Yad Vashem: Regrettable That Poland Chose to Approve the Problematic Law

YERUSHALAYIM -
Yad Vashem
A visitor at the Yad Vashem Holocaust Memorial Museum in Yerushalayim last week. (Miriam Alster/Flash90)

The Yad Vashem Museum harshly criticized the Polish Senate’s approval of the law against the mention of the state’s role in the Holocaust.

“It is very disappointing that Poland chose, despite the difficulties with the present wording [of the law] and the harsh protests, to approve the problematic law that could well cause a distortion of the historical truth because of the limitations it places on various expressions concerning the cooperation of parts of the Polish population – directly and indirectly – with the crimes committed on their land during the period of the Holocaust,” the museum said in a statement Thursday.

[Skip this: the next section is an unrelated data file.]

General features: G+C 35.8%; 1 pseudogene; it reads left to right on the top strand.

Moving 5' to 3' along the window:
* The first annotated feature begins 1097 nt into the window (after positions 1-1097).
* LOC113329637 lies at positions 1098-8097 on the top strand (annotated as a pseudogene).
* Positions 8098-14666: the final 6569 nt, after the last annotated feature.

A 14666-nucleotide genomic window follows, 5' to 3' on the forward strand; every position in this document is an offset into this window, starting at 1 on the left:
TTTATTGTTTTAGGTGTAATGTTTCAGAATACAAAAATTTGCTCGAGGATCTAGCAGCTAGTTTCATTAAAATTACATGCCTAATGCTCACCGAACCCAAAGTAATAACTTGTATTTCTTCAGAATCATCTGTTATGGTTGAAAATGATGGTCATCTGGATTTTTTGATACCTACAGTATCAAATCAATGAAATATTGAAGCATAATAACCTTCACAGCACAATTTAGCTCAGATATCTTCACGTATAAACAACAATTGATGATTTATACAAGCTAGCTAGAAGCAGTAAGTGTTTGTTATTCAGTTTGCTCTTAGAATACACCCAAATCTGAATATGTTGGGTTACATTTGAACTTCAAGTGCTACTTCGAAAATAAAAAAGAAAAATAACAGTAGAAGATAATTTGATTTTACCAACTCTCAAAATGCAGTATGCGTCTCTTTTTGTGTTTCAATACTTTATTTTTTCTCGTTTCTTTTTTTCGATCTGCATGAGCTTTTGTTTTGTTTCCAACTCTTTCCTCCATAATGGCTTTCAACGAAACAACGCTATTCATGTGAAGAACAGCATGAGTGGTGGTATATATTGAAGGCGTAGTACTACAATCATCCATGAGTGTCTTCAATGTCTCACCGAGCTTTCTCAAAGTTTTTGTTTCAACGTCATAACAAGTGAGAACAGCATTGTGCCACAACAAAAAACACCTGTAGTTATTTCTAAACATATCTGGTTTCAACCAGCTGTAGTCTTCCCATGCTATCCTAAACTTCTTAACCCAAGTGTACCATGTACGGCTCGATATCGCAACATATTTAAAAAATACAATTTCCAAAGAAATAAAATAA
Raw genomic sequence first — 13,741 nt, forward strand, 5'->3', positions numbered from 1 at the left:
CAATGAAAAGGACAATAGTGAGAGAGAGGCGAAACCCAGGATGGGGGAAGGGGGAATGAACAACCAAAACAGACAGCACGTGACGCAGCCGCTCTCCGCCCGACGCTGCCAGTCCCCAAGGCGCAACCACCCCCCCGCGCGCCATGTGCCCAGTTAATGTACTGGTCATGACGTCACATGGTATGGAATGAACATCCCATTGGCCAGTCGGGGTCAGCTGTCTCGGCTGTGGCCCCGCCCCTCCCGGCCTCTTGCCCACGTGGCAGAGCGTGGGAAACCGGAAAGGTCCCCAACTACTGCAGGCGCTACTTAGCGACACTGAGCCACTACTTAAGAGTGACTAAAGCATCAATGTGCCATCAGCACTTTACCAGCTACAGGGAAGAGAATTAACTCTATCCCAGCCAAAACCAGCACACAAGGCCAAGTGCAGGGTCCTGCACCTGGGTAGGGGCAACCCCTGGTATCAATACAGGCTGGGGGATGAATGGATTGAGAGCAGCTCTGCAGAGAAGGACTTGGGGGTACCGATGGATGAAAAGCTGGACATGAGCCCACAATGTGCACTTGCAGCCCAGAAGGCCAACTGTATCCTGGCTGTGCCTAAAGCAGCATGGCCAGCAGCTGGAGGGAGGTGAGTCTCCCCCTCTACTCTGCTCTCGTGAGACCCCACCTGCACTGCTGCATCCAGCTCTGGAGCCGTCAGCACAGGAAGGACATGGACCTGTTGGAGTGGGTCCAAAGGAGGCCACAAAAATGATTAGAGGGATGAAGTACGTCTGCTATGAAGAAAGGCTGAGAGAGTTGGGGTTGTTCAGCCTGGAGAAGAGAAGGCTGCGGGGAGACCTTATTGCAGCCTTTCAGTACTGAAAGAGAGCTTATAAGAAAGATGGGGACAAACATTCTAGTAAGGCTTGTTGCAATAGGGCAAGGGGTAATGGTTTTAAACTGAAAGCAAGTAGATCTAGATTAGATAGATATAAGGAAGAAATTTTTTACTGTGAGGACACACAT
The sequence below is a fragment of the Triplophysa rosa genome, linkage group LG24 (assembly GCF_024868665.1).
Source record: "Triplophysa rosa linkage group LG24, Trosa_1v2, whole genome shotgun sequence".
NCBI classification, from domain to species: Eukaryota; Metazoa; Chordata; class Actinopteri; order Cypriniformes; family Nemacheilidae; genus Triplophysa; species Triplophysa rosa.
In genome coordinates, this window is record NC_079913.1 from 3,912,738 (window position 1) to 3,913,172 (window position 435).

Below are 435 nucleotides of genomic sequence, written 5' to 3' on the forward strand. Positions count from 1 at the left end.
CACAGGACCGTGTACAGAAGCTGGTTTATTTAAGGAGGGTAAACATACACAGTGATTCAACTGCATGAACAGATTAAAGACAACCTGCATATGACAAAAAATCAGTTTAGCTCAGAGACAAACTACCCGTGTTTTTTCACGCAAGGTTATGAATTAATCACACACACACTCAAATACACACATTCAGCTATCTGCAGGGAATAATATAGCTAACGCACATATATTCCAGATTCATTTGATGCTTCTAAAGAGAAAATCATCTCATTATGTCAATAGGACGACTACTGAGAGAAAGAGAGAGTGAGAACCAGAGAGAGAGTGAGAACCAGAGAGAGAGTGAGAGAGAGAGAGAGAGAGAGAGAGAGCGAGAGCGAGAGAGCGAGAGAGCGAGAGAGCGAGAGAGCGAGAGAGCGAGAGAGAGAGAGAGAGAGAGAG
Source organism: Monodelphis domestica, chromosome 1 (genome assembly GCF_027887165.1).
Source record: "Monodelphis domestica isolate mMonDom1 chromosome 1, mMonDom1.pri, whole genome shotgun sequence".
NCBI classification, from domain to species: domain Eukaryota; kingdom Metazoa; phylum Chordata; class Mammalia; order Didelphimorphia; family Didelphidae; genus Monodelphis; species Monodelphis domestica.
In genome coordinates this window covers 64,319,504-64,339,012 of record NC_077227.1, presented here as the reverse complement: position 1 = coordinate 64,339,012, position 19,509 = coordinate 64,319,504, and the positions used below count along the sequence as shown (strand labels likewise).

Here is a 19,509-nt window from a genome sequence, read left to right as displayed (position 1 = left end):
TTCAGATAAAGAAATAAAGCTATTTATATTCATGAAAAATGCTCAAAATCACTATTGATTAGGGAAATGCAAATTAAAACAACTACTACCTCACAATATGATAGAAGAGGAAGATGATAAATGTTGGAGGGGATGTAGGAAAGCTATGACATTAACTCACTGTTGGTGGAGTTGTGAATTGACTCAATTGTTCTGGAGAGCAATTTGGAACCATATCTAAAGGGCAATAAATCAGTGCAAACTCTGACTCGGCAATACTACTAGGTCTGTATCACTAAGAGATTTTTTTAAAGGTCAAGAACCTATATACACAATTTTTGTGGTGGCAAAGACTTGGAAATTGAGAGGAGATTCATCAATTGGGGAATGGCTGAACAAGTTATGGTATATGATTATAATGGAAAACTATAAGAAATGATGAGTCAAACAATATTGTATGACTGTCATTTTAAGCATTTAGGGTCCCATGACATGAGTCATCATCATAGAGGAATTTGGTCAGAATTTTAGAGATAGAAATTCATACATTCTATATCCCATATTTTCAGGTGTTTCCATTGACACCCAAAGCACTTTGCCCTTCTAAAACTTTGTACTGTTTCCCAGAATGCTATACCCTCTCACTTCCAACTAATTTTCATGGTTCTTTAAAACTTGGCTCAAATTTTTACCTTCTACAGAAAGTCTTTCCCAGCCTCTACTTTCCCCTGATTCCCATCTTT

Yad Vashem says it differentiates between the ban on using phrases such as “Polish death camps” – which it also agrees is incorrect – and “other elements” of the law, which include sections that ban speaking about the part of the “Polish people” in the Nazi crimes or crimes against humanity.

These sections of the law “endanger the free and candid discussion of the part of members of the Polish people in the persecution of Jews during the [Holocaust] period,” said Yad Vashem.

“The extermination camps were set up in Nazi-occupied Poland in order to murder the Jewish people within the framework of the ‘Final Solution.’

“However, restrictions on statements by scholars and others regarding the Polish people’s direct or indirect complicity with the crimes committed on their land during the Holocaust are a serious distortion.

“Yad Vashem will continue to support research that endeavors to uncover the complex truth about the relationship of the Polish population to the Jews during the period of the Holocaust and will promote activities for education and commemoration in this spirit.”

Poland has gone through a painful public debate in recent years about guilt and reconciliation over the Holocaust.

Research showing some Poles had participated in the Nazi German atrocities shook the belief of many that the nation was only a victim of World War II and had conducted itself honorably. Many still refuse to accept the findings.